Plumes of thick smoke billow out from the mountains beyond the trees as red and blue lights blare from emergency vehicles on the ash-covered road. The striking image, captured by photographer Stuart Palley, might be mistaken for an action scene from an apocalypse movie if it weren’t for the traffic sign in the foreground that reveals its location: “Little Tujunga Canyon Road, 3 miles,” it reads. It’s one of dozens of shots Palley snapped last weekend in the Santa Clarita Valley, where thousands of firefighters have struggled to contain the raging Sand Canyon fire that’s burned more than 37,000 acres since Friday.
“This thing is just not stopping for anything,” Palley, a freelance photographer who trained with the U.S. Forest Service and holds a so-called “red card” in fighting wildfires, told us on Monday. “The field is so dry [and] there’s so much dead field that the fires are just, they’re burning fast, they’re burning aggressively, they’re burning faster than people can imagine,” he said.
Panorama from Little Tujunga Rd at the #sandfire in the Angeles National Forest an hour ago. There is extreme fire behavior influenced by wind, topography, and fuels. Firefighters have disengaged from parts of the fire due to safety and the fire is actively burning into the forest. It's going to be a long afternoon and night. #cafire #cadrought #anf #usfs #calfire #fire #wildfire #forestfire #losangeles #la #orange #july #terraflamma #socal #ca
The Orange County native has been chasing wildfires since the summer of 2013, when he moved back to California after earning his master’s degree from the University of Missouri and was shocked to see how the severe drought — now in its fifth year — had ravaged he state, creating conditions ideal for wildfires to spread.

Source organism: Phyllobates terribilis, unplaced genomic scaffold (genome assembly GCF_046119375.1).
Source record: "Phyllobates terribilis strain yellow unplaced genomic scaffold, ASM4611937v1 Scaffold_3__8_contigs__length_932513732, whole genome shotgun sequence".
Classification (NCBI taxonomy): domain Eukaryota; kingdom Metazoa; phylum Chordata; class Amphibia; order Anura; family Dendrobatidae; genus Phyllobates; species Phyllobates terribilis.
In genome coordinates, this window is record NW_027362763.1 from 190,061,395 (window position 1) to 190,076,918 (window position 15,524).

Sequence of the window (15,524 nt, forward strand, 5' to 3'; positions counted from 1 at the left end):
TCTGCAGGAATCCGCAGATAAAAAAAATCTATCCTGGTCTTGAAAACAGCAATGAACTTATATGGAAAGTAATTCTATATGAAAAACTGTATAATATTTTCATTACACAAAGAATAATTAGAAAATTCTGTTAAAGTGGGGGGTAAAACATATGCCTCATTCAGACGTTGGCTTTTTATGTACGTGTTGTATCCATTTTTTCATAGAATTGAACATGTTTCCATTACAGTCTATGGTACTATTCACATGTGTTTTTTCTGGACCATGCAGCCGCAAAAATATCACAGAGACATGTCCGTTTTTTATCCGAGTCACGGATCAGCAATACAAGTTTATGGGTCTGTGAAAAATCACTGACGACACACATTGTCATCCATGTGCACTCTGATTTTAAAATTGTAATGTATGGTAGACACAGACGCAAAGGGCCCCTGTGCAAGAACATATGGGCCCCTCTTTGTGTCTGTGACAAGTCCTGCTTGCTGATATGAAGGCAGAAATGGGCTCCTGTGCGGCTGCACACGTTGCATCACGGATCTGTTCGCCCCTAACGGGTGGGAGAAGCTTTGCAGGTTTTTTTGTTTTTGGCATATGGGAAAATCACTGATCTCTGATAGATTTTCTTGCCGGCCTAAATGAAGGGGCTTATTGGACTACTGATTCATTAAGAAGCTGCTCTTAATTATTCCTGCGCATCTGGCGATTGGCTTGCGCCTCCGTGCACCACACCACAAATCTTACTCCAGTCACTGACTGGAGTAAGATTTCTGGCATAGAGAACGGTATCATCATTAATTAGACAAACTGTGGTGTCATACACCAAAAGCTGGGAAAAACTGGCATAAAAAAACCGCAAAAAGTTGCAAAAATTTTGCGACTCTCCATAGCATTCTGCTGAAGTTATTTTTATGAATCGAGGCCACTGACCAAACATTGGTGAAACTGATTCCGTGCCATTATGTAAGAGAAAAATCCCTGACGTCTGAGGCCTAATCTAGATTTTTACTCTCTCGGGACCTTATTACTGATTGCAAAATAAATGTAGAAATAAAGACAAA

FIREFIGHT: The Sand Fire rips along Placerita Canyon Rd just north of the Angeles National Forest in LA County this afternoon. Extreme fire behavior continued with erratic winds, long range spotting, and fire literally everywhere. Here some Forest Service engines peel out with a bulldozer and dozer tender in tow as the fire burns up canyon. The fire is probably 40,000 acres or more, and is still doing what it wants. Had to abandon my position seconds after taking this photo. #cafire #sandfire #la #losangeles #socal #california #summer #fire #wildfire #forestfire #anf #angelesnf #antelopevalley #smoke #flames #usfs
A photo posted by StuartPalley (@stuartpalley) on
“Every year, every month we go without rain, we just get worse in the drought,” said Palley. “I think there’s an important story of the drought here to tell and I’m telling it in a different way.”
Over the last three years, he’s photographed devastating wildfires across the state, from Clear Lake to Vacaville to San Bernardino National Forest to the Sierra National Forest. His images show both beauty and destruction — red skies and burned-out homes — and flames jumping from lush forests and remote highways to suburban tract homes and strip malls.
“It’s kind of eerie, seeing the sun as an orange glow, and you never quite get used to it,” he says. “You’re at the mercy of Mother Nature.”
A rainbow appears over Placerita Canyon Rd after the @lacofireairops Firehawk drops a load of water at the #sandfire Saturday afternoon. Rainbows are refraction of all light in the visible spectrum, much like fires run the gamut from beautiful, to destructive, to awe-inspiring, to terrifying. In moments like these there’s a strange beauty to witnessing such powerful forces of nature firsthand. Fire, water, a rainbow, and ash all in the same place. #wildfire #cafire #rainbow #forestfire #la #losangeles #cafire #ca #socal #california #july #summer #orange #fire #cadrought #water #climate #nikon #photo #documentary